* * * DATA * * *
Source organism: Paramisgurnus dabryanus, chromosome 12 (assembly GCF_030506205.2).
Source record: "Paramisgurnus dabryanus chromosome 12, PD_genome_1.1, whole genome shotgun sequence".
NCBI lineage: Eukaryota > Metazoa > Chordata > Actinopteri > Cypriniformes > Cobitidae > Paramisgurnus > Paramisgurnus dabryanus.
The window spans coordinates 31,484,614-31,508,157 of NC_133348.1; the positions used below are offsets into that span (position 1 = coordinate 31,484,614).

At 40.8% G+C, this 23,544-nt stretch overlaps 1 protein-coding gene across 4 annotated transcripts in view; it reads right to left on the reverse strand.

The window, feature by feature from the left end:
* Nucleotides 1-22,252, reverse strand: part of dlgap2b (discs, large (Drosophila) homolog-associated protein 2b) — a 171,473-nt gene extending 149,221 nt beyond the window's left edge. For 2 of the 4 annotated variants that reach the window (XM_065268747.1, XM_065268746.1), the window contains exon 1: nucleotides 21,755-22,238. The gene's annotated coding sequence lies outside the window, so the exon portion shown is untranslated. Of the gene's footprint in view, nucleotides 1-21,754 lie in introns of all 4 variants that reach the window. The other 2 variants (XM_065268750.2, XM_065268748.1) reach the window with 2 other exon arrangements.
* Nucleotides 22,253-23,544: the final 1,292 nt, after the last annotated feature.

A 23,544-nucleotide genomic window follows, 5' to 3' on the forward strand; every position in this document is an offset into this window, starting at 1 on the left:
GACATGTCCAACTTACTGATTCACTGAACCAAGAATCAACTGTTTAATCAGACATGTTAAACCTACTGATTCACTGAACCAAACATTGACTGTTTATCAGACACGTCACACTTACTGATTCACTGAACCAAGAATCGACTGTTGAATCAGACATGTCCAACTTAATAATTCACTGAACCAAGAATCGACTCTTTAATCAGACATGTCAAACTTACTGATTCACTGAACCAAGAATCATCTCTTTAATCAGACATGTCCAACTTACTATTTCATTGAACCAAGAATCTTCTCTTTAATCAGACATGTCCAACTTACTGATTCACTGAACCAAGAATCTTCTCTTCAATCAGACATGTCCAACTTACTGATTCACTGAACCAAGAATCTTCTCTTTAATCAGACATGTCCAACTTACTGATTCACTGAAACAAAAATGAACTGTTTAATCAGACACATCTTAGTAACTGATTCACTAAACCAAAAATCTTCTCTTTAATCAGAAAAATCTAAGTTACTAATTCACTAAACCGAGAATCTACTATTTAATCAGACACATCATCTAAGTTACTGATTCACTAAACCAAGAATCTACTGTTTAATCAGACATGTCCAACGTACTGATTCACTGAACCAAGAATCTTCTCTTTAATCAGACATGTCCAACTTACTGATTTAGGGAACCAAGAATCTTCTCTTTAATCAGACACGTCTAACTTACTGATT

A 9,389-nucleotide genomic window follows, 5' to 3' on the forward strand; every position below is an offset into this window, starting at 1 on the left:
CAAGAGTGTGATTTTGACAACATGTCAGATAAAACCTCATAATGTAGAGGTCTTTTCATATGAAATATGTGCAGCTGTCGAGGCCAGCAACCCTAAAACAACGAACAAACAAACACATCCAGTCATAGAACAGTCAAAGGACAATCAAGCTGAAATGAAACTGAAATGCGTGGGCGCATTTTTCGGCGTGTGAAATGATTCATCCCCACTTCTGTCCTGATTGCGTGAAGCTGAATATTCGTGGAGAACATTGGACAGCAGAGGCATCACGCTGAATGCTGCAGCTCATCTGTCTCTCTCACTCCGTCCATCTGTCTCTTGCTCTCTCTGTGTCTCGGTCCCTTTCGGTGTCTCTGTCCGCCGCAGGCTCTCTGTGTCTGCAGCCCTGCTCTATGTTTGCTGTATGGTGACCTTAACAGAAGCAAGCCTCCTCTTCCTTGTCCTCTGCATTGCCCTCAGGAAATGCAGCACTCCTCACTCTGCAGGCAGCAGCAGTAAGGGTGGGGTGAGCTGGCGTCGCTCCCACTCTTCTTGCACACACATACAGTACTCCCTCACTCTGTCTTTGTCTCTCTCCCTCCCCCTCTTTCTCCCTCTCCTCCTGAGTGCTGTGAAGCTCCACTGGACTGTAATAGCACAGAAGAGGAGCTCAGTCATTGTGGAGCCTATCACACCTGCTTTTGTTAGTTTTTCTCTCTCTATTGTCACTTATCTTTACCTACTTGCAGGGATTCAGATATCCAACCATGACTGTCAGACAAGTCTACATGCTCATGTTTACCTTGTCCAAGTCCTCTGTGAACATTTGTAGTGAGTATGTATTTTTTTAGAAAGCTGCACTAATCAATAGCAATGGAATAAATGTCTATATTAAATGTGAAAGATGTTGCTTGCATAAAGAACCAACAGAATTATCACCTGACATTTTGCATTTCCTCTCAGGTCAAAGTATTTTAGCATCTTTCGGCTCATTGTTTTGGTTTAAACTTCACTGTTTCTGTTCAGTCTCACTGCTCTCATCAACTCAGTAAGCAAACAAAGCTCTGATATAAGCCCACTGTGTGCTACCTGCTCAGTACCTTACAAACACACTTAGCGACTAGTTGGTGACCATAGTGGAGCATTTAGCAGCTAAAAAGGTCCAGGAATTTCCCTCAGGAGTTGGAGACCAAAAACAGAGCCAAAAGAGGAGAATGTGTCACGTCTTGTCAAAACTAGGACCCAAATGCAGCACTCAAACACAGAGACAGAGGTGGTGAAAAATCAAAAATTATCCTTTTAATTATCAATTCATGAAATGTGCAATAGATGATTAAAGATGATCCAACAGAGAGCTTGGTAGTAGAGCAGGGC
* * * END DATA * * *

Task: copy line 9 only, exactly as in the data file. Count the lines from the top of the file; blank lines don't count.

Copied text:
A 23,544-nucleotide genomic window follows, 5' to 3' on the forward strand; every position in this document is an offset into this window, starting at 1 on the left: